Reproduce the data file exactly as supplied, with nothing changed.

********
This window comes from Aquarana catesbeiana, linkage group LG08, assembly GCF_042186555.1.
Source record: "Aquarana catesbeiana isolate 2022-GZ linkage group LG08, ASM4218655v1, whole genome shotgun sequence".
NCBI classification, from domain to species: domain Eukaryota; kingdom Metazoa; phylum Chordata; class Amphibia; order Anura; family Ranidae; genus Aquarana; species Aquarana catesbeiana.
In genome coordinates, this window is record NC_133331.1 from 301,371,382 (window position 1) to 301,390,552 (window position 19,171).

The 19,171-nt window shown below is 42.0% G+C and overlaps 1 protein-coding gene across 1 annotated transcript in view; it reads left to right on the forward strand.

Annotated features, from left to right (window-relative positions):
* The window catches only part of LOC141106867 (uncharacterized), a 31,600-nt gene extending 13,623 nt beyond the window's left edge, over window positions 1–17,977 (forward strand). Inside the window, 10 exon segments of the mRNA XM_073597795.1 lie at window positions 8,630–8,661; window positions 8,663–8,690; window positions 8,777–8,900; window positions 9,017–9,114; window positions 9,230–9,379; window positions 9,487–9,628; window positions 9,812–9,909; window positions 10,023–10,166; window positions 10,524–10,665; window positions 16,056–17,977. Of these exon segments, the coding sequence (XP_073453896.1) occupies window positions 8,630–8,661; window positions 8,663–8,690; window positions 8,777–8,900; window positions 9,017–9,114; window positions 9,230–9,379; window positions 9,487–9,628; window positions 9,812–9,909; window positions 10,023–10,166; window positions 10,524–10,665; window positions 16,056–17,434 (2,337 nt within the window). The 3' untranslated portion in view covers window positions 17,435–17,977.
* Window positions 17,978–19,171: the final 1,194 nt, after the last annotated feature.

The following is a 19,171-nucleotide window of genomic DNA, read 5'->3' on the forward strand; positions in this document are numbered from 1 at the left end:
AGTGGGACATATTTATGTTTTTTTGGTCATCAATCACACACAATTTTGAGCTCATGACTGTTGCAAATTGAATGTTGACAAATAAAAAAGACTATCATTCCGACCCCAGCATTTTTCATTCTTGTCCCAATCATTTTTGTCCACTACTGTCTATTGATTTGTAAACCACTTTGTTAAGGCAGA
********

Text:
This window comes from Aquarana catesbeiana, linkage group LG08, assembly GCF_042186555.1.
Source record: "Aquarana catesbeiana isolate 2022-GZ linkage group LG08, ASM4218655v1, whole genome shotgun sequence".
NCBI classification, from domain to species: domain Eukaryota; kingdom Metazoa; phylum Chordata; class Amphibia; order Anura; family Ranidae; genus Aquarana; species Aquarana catesbeiana.
In genome coordinates, this window is record NC_133331.1 from 301,371,382 (window position 1) to 301,390,552 (window position 19,171).

The 19,171-nt window shown below is 42.0% G+C and overlaps 1 protein-coding gene across 1 annotated transcript in view; it reads left to right on the forward strand.

Annotated features, from left to right (window-relative positions):
* The window catches only part of LOC141106867 (uncharacterized), a 31,600-nt gene extending 13,623 nt beyond the window's left edge, over window positions 1–17,977 (forward strand). Inside the window, 10 exon segments of the mRNA XM_073597795.1 lie at window positions 8,630–8,661; window positions 8,663–8,690; window positions 8,777–8,900; window positions 9,017–9,114; window positions 9,230–9,379; window positions 9,487–9,628; window positions 9,812–9,909; window positions 10,023–10,166; window positions 10,524–10,665; window positions 16,056–17,977. Of these exon segments, the coding sequence (XP_073453896.1) occupies window positions 8,630–8,661; window positions 8,663–8,690; window positions 8,777–8,900; window positions 9,017–9,114; window positions 9,230–9,379; window positions 9,487–9,628; window positions 9,812–9,909; window positions 10,023–10,166; window positions 10,524–10,665; window positions 16,056–17,434 (2,337 nt within the window). The 3' untranslated portion in view covers window positions 17,435–17,977.
* Window positions 17,978–19,171: the final 1,194 nt, after the last annotated feature.

The following is a 19,171-nucleotide window of genomic DNA, read 5'->3' on the forward strand; positions in this document are numbered from 1 at the left end:
AGTGGGACATATTTATGTTTTTTTGGTCATCAATCACACACAATTTTGAGCTCATGACTGTTGCAAATTGAATGTTGACAAATAAAAAAGACTATCATTCCGACCCCAGCATTTTTCATTCTTGTCCCAATCATTTTTGTCCACTACTGTCTATTGATTTGTAAACCACTTTGTTAAGGCAGA